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 Terms Beginning with L

# Leverage Ratio

Fundamental Analysis Term

The leverage ratio is a financial metric that measures the degree to which a company's assets are financed through debt. It is calculated by dividing the company's total debt by its equity. The leverage ratio is an important indicator of a company's financial risk because increased debt can lead to higher interest payments and potentially make it more difficult for the company to meet its financial obligations.

The use of the leverage ratio is particularly important in fundamental analysis, a field of analysis that seeks to evaluate a company's underlying financial and economic factors. Investors often use leverage ratios to determine a company's ability to manage debt and to gauge its financial strength and stability. A higher leverage ratio indicates that a company has a greater amount of debt relative to its equity, which can result in a higher risk of default. Conversely, a lower leverage ratio suggests that a company has less debt and is therefore more financially stable.

The formula for the leverage ratio is:

Leverage Ratio = Total Debt / Equity

(total debt includes both short-term and long-term debt)

For example, if a company has total debt of \$300 million and equity of \$150 million, the leverage ratio would be:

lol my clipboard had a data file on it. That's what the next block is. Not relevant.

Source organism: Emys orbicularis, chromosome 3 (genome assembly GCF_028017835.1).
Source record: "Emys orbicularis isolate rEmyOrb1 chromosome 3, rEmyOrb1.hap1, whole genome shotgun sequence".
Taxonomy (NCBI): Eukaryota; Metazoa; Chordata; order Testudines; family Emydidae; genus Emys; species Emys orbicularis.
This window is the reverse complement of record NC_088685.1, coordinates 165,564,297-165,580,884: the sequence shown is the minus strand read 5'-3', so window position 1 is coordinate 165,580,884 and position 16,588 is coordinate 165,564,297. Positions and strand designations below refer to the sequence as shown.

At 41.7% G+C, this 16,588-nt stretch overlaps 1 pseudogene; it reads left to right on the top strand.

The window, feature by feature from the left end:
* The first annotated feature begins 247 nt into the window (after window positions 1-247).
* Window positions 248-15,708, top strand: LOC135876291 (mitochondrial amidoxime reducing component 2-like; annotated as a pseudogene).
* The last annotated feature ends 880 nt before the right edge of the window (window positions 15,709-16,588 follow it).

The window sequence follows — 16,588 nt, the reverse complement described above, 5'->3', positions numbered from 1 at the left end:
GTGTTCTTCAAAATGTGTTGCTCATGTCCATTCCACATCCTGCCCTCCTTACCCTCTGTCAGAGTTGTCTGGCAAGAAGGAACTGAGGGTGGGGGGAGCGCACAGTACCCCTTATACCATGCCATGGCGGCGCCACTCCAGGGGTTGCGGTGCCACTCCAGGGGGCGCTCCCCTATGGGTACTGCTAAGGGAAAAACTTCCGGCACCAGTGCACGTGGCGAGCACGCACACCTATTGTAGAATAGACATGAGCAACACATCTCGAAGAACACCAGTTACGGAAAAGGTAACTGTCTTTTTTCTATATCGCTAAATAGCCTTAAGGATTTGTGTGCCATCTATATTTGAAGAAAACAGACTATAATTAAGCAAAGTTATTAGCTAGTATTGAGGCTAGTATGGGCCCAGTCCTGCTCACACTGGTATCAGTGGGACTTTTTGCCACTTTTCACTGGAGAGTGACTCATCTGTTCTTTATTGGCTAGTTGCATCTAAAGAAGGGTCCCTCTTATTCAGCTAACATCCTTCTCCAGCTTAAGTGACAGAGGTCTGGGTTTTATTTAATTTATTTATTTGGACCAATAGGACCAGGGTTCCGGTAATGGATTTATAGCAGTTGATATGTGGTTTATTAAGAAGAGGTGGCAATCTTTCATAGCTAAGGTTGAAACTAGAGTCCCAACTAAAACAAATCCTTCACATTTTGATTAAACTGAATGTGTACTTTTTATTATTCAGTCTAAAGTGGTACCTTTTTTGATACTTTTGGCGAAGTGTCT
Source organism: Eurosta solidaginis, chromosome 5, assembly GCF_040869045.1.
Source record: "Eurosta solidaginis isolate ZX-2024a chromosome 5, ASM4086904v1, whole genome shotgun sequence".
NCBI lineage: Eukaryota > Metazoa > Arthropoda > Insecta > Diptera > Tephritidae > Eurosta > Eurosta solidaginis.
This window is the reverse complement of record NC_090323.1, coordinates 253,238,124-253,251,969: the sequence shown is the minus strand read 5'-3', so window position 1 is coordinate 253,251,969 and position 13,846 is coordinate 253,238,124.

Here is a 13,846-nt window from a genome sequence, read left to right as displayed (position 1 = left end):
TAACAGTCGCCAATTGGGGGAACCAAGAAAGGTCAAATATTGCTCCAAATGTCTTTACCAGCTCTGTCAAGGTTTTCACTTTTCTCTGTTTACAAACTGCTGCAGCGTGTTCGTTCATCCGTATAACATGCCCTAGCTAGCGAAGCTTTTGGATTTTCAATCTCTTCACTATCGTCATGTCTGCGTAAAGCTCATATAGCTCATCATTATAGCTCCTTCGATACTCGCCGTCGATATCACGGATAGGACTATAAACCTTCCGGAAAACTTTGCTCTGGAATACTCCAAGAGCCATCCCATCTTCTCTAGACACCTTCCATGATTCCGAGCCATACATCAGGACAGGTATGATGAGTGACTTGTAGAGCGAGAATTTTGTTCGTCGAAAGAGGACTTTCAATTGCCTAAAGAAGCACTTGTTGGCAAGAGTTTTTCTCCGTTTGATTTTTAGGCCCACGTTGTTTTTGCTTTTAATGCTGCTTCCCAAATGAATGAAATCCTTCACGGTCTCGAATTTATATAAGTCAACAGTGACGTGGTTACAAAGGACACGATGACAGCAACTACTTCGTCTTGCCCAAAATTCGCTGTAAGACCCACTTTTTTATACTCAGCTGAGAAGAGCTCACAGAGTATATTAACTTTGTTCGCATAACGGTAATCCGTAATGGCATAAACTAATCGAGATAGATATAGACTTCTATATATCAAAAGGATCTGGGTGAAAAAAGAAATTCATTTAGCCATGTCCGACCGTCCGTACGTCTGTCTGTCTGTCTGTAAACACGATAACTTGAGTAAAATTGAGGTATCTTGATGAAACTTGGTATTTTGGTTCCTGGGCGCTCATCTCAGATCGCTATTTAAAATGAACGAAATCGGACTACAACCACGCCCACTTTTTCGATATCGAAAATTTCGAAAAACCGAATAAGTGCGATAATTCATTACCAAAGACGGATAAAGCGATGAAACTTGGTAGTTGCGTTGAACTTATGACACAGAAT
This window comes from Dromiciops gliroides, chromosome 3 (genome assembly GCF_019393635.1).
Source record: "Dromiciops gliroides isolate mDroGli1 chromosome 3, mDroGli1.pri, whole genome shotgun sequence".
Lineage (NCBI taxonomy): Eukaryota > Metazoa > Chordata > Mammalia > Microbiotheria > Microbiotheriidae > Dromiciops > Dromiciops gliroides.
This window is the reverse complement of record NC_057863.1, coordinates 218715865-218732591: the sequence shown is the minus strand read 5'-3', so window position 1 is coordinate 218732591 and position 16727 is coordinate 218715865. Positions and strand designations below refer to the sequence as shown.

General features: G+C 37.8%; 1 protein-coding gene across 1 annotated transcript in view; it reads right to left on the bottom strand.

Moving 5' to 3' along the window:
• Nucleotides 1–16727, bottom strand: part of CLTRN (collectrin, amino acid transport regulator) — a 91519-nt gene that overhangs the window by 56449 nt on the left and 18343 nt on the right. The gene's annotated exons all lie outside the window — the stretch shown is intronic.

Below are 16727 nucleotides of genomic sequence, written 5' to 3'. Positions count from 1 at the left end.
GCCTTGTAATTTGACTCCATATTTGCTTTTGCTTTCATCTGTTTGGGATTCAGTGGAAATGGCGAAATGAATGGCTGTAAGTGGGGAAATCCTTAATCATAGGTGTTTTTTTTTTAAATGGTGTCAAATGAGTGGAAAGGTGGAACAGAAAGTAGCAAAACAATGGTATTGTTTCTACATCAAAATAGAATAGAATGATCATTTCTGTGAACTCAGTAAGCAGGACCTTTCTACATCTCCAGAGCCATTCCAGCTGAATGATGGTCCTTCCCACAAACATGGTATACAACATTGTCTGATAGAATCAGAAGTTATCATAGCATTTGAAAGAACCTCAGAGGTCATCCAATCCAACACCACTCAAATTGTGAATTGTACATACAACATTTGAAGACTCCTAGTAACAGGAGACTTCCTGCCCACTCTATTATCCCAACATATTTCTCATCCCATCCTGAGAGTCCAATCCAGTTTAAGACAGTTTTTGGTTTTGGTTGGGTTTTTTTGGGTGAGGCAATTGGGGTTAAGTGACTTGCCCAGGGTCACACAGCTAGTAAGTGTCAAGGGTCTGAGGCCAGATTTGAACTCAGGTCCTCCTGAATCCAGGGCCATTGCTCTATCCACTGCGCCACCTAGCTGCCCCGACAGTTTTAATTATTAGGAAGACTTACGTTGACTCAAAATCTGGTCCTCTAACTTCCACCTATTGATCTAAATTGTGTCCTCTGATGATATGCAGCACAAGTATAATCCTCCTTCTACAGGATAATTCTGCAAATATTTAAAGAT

Leverage Ratio = 300 / 150 = 2

This means that the company's total debt is twice as large as its equity. A leverage ratio of 2 is considered high, indicating that the company may carry a higher level of financial risk.

# Leverage Ratio

Fundamental Analysis Term

The leverage ratio is a financial metric that measures the degree to which a company's assets are financed through debt. It is calculated by dividing the company's total debt by its equity. The leverage ratio is an important indicator of a company's financial risk because increased debt can lead to higher interest payments and potentially make it more difficult for the company to meet its financial obligations.

The use of the leverage ratio is particularly important in fundamental analysis, a field of analysis that seeks to evaluate a company's underlying financial and economic factors. Investors often use leverage ratios to determine a company's ability to manage debt and to gauge its financial strength and stability. A higher leverage ratio indicates that a company has a greater amount of debt relative to its equity, which can result in a higher risk of default. Conversely, a lower leverage ratio suggests that a company has less debt and is therefore more financially stable.

The formula for the leverage ratio is:

Leverage Ratio = Total Debt / Equity

(total debt includes both short-term and long-term debt)

For example, if a company has total debt of \$300 million and equity of \$150 million, the leverage ratio would be:

Leverage Ratio = 300 / 150 = 2

This means that the company's total debt is twice as large as its equity. A leverage ratio of 2 is considered high, indicating that the company may carry a higher level of financial risk.

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